A unique partnership between Melbourne Cricket Club (MCC) and the Department of Education and Training is bringing world-class sporting facilities and a new multi-level secondary school to Melbourne’s south eastern suburbs.
The MCC has confirmed it will fund two competition grade ovals, a pavilion and a multipurpose pitch at the new Beaumaris Secondary College, which will be developed on the site of the previous Beaumaris Campus of Sandringham College on the corner of Balcombe and Reserve roads.
This mutually beneficial partnership will provide sporting facilities to the school during operating hours, and to the MCC and local sporting groups after hours.
“Here’s a way to combine what organised amateur community sport needs and what the Education Department needs,” Melbourne Cricket Club CEO Stephen Gough said.
ClarkeHopkinsClarke architects have been engaged to design the new Beaumaris Secondary College campus, which will span over three levels to form one of the city’s first ever ‘vertical schools.’The standalone co-educational school will cater to 650 students from grades seven to 12.
“The partnership is a win-win for the school and the wider Beaumaris community who have campaigned so hard for this school to be upgraded,” ClarkeHopkinsClarke Partner Wayne Stephens said.
The campus will also incorporate a sports stadium housing a competition size netball /basketball court, performing arts spaces plus food technology kitchens and canteen facilities, also designed for potential shared community use.
To further enhance the campus’ connection with the community, the main entry of Beaumaris Secondary College will lead into a double storey library resource centre, reception and administration area.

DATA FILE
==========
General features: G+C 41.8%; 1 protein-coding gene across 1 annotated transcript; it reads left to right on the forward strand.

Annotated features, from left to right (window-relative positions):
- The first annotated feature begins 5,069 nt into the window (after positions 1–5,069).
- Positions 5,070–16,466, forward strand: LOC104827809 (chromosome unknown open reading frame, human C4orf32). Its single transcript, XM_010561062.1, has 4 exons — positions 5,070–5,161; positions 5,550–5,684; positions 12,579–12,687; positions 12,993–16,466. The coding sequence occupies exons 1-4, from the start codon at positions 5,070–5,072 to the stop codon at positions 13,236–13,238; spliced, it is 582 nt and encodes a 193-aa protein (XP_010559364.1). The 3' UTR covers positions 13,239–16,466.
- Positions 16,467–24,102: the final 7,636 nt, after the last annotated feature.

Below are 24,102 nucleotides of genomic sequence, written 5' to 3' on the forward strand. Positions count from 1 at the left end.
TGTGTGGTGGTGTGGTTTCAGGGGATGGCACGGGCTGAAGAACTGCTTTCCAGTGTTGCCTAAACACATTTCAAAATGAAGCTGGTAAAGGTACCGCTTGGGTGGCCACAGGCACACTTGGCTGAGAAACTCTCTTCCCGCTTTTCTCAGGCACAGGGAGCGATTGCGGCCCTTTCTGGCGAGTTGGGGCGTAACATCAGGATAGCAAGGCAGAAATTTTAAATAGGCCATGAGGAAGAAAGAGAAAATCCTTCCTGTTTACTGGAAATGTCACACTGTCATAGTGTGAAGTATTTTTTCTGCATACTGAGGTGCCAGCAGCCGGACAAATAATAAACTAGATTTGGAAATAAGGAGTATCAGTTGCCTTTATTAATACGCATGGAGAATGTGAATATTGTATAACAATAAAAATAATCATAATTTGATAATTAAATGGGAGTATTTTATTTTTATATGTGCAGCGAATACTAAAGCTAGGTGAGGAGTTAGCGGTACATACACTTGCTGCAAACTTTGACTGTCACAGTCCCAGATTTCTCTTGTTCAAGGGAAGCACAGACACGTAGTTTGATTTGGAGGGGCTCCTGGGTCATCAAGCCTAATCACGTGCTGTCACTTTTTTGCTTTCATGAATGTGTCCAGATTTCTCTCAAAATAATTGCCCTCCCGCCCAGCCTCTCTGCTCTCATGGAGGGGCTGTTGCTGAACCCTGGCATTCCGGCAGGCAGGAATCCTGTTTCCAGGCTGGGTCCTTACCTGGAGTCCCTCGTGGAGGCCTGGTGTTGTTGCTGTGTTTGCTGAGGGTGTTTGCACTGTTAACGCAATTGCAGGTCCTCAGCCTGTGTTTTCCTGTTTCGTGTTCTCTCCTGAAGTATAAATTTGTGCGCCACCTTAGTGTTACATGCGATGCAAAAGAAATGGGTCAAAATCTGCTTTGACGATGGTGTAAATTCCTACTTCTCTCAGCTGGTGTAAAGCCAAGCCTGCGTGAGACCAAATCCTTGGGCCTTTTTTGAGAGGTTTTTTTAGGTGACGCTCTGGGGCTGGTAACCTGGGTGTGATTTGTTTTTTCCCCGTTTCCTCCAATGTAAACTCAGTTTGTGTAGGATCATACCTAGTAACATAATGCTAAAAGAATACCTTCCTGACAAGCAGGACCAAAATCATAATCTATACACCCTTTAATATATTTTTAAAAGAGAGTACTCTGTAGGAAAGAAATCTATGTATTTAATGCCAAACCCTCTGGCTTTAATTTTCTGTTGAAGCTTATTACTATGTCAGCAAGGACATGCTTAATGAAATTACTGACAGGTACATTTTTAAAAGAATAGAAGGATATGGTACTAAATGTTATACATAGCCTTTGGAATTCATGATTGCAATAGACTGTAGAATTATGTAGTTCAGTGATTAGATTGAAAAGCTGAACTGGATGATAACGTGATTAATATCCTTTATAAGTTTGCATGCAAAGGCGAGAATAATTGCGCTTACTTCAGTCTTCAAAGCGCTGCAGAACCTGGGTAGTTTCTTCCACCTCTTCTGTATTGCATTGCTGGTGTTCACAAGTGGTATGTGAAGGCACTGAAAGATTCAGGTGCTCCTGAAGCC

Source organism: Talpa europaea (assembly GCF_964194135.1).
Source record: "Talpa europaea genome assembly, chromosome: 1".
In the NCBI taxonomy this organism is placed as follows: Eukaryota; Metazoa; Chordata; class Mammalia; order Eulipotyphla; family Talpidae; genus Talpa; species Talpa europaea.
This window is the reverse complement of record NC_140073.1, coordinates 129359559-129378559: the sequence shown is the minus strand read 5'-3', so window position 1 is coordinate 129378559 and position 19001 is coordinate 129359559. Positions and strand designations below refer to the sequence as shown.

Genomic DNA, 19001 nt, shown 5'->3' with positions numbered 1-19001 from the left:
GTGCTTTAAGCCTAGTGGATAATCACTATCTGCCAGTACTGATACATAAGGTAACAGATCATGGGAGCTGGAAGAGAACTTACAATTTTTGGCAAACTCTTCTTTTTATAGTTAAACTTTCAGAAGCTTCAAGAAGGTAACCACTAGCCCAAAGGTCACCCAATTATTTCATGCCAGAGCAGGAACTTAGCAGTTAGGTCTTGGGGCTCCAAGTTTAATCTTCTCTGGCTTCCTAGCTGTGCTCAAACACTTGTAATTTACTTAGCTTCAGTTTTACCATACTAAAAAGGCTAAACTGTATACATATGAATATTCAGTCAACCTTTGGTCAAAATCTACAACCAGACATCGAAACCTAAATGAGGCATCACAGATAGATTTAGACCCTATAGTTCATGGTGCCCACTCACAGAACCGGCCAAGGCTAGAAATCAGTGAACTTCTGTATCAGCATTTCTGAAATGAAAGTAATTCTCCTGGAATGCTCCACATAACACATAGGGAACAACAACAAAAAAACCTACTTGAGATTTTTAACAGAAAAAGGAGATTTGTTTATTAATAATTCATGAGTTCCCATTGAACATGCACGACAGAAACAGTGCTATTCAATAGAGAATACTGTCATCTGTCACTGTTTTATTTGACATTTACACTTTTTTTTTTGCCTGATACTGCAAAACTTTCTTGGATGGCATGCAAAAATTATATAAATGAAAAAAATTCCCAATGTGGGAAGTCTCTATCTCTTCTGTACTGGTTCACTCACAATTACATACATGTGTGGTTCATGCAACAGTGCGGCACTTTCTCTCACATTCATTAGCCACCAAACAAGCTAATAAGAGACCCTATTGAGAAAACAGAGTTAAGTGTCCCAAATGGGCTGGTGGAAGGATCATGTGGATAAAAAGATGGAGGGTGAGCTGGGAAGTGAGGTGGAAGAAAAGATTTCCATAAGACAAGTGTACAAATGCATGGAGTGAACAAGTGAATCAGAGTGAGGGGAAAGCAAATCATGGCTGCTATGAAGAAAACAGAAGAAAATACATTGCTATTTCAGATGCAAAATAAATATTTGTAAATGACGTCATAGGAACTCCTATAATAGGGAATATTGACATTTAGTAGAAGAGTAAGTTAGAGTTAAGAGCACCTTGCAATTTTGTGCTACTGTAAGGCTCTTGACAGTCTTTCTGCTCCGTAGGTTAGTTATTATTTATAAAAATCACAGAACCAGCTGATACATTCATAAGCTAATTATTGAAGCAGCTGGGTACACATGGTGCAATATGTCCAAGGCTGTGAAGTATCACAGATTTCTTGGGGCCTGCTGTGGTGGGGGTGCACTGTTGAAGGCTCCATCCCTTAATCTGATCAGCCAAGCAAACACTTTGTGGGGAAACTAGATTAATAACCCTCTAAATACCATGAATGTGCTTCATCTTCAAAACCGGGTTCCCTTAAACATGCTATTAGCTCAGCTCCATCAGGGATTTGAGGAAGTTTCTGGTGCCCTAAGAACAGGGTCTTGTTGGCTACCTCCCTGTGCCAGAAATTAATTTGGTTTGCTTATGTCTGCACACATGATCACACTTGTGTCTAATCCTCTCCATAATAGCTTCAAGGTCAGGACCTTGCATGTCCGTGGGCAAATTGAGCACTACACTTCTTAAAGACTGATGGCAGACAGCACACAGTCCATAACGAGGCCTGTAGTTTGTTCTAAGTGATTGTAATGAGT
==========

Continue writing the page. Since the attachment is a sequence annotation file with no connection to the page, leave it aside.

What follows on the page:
“When you enter the school you’re entering into a library, so it feels like a public space. It’s really about opening these spaces up for community use,” Mr Stephens said.
The first and second floor will feature a diverse range of learning spaces to support different modes of learning and teaching, including large collaborative areas, small group discussion pods, direct instructional spaces, creative wet areas, and informal learning spaces.
Vertical circulation and voids provide connectivity between the different levels and create opportunities for gathering and social spaces.
Inviting the wider community into schools has become standard practice in ClarkeHopkinsClarke’s education projects.
Mr Stephens said Beaumaris Secondary College will not only cater to students and staff, but potentially hundreds more residents in the wider community.
Demolition of the former school buildings commenced on August 29, 2016 at a media event attended by the Minister for Education, James Merlino.
Construction of the new school buildings at Beaumaris Secondary College will start in January 2017, with the school set to open in Term 1, 2018.